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Brandes v. Mitterling

Supreme Court of Arizona

July 19, 1948

BRANDES et al.
v.
MITTERLING et al

Appeal from Superior Court, Pima County; C. C. Faires, Judge.

Suit by Raphael Brandes and Elsie Brandes, his wife, Brandes School at Tucson, Hayward N. Hoyt and Lottie D. Hoyt, his wife, and Solana Land Company against Eben E. Mitterling and Gina Mitterling, his wife, and Skyriders, Incorporated, to enjoin the operation of an airport as a nuisance. Judgment for defendants and plaintiffs appeal.

Judgment reversed and cause remanded with directions.

James Elliott Dunseath, of Tucson, for appellants.

John W. Ross, of Tucson, for appellees.

Udall, Superior Judge. Stanford, C. J., and Udall, J., concurring.Note: Justice Arthur T. LaPRADE having disqualified himself, the Honorable Don T. UDALL, Judge of the Superior Court of Navojo County, was called to sit in his stead.

OPINION

Udall, Superior Judge.

[67 Ariz. 350] The plaintiffs in the lower court, hereinafter called the appellants, are the individual [67 Ariz. 351] owners of certain improved and unimproved real property located on East Broadway, Tucson, Arizona, which they acquired prior to the year 1945. The total acreage owned by appellants is approximately 140 acres and, with improvements, is valued at approximately $ 250,000. During May and September, 1945, the defendants in the lower court, hereinafter called the appellees, acquired approximately 28 acres of land which is surrounded on the

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east, south and west by the lands owned by appellants.

The same year, the appellees built a hangar and constructed dirt landing strips on their tract of land. One of the strips runs in a northwest-southeast direction and is approximately 2700 feet long and the north-south strip runs directly north of the hangar and is approximately 2400 feet long. The first strip above mentioned terminates on the south at Broadway which is paralleled by a power line approximately 30 feet high and a telephone line approximately 20 feet high. The two air strips merge near the center of the field where they broaden into one wide strip. There are no buildings or obstructions, other than a low fence, where the strip terminates on the north end of appellees' property. Appellees' airfield was inspected by and received the unwritten approval of the Civil Aeronautics Administration. The Veterans Administration also approved it for the training of ex-service men to fly under Federal Law known as the GI Bill of Rights.

The appellants, Raphael Brandes and Elsie Brandes, his wife, and Brandes School at Tucson, a corporation, are the owners and operators of a resident boarding school located on about ten acres bordering the east boundary of the land owned by the appellees. The school has been in operation since the year 1940. It has an average of sixty-five students, male and female, between the ages of 6 and 16 years, and employs approximately ten instructors. The school building, 2 stories high, is located 145 feet east of the south end of the long air strip, and a short distance northeast of the school building on the Brandes property is located a water tank 60 feet high used by the school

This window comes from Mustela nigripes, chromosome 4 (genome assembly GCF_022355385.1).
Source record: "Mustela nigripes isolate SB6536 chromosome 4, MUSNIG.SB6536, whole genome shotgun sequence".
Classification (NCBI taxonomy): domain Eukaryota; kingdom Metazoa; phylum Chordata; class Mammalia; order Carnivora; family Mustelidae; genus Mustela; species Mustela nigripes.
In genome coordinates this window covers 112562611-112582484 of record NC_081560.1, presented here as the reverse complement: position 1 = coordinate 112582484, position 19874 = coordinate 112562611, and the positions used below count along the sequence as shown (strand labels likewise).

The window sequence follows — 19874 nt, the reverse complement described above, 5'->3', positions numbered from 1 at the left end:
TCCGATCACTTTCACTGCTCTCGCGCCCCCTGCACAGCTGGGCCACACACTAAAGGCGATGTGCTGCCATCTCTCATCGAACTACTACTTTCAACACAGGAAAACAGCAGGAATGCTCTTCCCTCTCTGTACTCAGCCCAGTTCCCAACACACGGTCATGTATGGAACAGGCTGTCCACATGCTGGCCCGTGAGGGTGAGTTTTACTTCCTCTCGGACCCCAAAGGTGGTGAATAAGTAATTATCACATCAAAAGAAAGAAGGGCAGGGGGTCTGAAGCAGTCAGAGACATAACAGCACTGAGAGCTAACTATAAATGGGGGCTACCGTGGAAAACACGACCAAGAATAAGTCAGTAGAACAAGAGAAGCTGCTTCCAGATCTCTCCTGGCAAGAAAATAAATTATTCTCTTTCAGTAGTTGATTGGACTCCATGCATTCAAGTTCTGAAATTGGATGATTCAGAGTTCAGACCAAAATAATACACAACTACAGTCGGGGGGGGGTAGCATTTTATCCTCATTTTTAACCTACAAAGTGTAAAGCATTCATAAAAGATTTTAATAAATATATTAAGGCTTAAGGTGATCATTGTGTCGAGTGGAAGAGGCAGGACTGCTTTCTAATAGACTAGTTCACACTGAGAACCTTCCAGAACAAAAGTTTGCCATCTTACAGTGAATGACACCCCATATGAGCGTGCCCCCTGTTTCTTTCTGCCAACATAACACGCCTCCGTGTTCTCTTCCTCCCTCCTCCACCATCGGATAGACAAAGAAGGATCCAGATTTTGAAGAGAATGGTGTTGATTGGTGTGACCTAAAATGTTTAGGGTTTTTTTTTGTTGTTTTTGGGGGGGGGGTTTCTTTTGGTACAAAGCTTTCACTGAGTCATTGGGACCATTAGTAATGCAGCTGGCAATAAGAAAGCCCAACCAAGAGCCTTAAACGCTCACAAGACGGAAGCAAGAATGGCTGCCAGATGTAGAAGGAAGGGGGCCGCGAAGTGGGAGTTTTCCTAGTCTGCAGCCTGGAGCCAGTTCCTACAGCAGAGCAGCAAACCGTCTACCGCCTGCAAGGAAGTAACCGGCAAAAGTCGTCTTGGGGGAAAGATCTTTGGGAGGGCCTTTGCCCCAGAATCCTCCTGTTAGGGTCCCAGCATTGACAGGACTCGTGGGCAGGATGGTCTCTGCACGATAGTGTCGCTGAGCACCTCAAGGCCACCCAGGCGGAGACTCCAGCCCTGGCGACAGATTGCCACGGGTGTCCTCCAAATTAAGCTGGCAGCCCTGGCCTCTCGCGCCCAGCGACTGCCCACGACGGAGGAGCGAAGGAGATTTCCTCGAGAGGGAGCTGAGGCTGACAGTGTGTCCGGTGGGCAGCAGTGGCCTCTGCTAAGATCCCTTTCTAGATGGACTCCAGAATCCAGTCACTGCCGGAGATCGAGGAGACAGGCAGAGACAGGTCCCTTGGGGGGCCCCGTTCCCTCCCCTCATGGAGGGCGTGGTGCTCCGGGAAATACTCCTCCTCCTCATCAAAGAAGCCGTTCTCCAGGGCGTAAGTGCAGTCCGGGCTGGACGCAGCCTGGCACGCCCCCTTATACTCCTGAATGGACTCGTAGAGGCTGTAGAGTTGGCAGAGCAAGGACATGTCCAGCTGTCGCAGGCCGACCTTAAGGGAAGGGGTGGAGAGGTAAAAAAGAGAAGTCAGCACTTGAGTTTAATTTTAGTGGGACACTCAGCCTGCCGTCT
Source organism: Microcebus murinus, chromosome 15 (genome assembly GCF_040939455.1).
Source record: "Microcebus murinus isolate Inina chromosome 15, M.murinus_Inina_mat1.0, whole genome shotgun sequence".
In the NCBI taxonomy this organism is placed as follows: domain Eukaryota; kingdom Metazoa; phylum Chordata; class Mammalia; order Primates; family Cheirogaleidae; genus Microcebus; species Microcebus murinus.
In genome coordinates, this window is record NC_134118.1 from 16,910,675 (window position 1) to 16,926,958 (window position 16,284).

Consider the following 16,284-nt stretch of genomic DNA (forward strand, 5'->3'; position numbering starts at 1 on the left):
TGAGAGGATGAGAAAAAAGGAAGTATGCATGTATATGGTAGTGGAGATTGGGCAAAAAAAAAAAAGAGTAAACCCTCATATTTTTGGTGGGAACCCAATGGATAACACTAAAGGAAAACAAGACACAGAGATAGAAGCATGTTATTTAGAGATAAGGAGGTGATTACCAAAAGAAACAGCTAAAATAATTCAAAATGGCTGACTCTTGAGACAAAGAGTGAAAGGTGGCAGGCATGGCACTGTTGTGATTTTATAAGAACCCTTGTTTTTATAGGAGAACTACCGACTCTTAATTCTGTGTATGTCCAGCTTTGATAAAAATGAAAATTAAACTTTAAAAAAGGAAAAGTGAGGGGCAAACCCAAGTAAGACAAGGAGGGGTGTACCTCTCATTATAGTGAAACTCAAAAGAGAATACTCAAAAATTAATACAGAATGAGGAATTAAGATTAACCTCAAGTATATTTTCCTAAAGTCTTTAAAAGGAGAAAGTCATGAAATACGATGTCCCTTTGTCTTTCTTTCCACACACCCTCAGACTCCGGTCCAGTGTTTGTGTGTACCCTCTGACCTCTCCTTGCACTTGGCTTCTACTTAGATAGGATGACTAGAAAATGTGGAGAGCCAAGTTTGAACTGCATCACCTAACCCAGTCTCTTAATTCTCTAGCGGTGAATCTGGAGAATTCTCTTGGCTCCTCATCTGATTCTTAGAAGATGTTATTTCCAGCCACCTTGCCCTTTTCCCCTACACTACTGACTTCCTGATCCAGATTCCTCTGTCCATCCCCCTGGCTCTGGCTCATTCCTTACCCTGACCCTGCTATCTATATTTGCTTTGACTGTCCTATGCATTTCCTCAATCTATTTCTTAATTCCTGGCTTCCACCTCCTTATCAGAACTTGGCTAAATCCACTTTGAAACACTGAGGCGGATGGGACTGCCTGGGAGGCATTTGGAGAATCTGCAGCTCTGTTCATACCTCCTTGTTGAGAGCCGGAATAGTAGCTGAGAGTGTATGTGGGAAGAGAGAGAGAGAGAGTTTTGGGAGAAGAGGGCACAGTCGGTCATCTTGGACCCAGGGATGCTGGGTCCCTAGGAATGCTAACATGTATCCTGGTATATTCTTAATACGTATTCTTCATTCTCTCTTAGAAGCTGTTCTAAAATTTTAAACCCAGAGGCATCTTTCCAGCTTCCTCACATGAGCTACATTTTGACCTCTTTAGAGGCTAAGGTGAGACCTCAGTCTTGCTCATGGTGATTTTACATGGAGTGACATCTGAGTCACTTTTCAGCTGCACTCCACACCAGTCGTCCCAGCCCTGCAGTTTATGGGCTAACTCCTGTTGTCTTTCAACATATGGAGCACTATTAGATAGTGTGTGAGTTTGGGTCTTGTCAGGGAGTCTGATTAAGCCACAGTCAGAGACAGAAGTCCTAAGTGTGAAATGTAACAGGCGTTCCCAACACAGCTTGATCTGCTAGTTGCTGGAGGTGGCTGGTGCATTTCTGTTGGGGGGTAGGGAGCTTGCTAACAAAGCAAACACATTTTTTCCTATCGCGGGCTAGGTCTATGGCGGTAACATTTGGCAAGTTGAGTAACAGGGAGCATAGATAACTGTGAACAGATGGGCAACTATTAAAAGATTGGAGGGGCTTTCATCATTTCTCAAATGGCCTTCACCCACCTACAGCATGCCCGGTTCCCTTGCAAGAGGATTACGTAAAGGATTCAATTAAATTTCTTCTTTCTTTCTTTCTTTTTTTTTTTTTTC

The appellants, Hayward N. Hoyt and Lottie D. Hoyt, are the owners of about 75 acres of land which borders on the south boundary of the land owned by appellees, and is separated from said appellees' land by that street known as Broadway. The Hoyts acquired this property during the years of 1926 and 1931 and immediately thereafter improved the same by erecting a very substantial private residence, which lies approximately 400 yards south of Broadway and appellees' airport. The appellant, Solana Land Company, a corporation, is the owner of approximately 56 acres of unimproved land lying immediately west of the airport.

The appellants assert that they have been injured by various unlawful acts resulting from the operation of the airport. They [67 Ariz. 352] contend that it constitutes a nuisance which may be abated only by closing it. The acts charged to be unlawful and the elements of the nuisance may be summarized as follows: dust from the airport enters the school buildings, settling on furniture, beds and floors, pollutes the air and causes inconvenience to the students and instructors; noise from the airport makes it difficult to carry on conversations, interrupts classes, and distracts the minds of the students and the students cannot rest during the regularly prescribed and scheduled rest periods; noise and dust from the airport have made some of the students ill, and hospitalized one of the appellants; airplanes flying to and away from the airfield fly over the land of appellants at an average altitude of approximately 50 feet and endanger both life and property; repeated low flights over appellants' homes and properties, causing loud and disturbing noises, frightening appellants, their families, servants, and the students attending Brandes School; depreciation in value of adjoining properties by reason of the proximity of the airport.

An injunction is prayed for to terminate the use of the field as an airport and to forbid the continuance of the various alleged acts causing injury. Appellees deny that a nuisance exists and deny the acts complained of are unlawful.

It is the uncontroverted evidence that Skyriders, Inc., also known as the Wagon Wheel Airport, owned by appellees, did considerable business during the summer months of 1946, and there was great activity at this airfield up to date of trial in lower court which occurred in November, 1946. It had as high as 16 planes on the field, all single-engine planes ranging from 65 to 225 horsepower, 7 of which were in use for training students and student pilots. At time of trial, there were approximately ...


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